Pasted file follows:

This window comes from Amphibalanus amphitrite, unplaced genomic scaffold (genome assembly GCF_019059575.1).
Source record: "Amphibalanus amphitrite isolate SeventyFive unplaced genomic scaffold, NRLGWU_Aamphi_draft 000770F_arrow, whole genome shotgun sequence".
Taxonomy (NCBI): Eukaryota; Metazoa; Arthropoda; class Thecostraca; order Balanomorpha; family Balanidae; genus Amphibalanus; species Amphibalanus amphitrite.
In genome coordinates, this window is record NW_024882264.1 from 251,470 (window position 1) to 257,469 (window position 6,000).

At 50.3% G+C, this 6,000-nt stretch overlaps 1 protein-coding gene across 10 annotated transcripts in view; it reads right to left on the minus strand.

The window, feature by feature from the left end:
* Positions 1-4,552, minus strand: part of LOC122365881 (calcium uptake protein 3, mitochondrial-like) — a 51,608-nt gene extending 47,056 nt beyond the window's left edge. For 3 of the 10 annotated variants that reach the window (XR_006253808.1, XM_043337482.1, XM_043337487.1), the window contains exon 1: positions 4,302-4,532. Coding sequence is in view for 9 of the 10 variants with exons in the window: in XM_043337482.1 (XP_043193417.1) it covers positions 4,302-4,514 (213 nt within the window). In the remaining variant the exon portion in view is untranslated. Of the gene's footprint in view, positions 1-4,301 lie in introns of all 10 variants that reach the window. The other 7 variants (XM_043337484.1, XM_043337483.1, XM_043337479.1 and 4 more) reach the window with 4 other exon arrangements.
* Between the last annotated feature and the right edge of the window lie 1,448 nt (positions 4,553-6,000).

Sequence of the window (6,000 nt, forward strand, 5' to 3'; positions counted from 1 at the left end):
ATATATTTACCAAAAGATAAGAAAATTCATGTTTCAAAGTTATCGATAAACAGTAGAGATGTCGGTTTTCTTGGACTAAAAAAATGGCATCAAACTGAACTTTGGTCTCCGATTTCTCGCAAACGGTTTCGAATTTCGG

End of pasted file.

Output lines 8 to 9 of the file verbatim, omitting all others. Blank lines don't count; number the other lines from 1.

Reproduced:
* Between the last annotated feature and the right edge of the window lie 1,448 nt (positions 4,553-6,000).

Sequence of the window (6,000 nt, forward strand, 5' to 3'; positions counted from 1 at the left end):